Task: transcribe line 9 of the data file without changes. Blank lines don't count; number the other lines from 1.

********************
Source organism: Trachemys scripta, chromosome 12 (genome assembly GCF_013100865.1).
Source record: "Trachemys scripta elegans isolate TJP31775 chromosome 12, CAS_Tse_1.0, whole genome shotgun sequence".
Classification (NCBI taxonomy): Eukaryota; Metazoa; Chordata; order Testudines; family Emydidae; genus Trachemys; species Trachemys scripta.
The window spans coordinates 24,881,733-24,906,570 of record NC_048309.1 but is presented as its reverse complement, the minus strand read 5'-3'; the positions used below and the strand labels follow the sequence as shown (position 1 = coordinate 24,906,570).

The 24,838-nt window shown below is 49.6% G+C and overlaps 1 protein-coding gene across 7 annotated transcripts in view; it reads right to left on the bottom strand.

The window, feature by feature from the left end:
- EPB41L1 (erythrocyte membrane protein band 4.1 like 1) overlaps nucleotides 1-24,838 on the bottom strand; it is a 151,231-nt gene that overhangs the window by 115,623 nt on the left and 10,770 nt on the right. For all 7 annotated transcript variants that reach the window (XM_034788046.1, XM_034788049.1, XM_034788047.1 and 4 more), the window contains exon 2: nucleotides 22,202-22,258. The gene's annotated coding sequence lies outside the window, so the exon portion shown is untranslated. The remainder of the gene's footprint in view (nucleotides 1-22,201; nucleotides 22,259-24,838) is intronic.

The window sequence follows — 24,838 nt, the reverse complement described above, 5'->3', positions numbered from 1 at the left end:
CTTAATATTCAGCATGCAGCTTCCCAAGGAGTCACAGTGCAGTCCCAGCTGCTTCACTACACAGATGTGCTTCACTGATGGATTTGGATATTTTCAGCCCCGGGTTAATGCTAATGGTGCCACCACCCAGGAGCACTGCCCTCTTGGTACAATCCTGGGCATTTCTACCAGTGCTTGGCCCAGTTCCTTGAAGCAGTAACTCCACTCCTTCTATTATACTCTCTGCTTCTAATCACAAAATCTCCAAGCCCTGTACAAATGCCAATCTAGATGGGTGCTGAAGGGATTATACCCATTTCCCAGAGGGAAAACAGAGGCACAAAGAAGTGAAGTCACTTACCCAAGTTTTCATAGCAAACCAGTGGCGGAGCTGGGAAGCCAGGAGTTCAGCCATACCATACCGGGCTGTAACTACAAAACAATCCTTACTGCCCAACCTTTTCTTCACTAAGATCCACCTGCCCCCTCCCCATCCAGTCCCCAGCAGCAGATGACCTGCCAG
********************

CTTAATATTCAGCATGCAGCTTCCCAAGGAGTCACAGTGCAGTCCCAGCTGCTTCACTACACAGATGTGCTTCACTGATGGATTTGGATATTTTCAGCCCCGGGTTAATGCTAATGGTGCCACCACCCAGGAGCACTGCCCTCTTGGTACAATCCTGGGCATTTCTACCAGTGCTTGGCCCAGTTCCTTGAAGCAGTAACTCCACTCCTTCTATTATACTCTCTGCTTCTAATCACAAAATCTCCAAGCCCTGTACAAATGCCAATCTAGATGGGTGCTGAAGGGATTATACCCATTTCCCAGAGGGAAAACAGAGGCACAAAGAAGTGAAGTCACTTACCCAAGTTTTCATAGCAAACCAGTGGCGGAGCTGGGAAGCCAGGAGTTCAGCCATACCATACCGGGCTGTAACTACAAAACAATCCTTACTGCCCAACCTTTTCTTCACTAAGATCCACCTGCCCCCTCCCCATCCAGTCCCCAGCAGCAGATGACCTGCCAG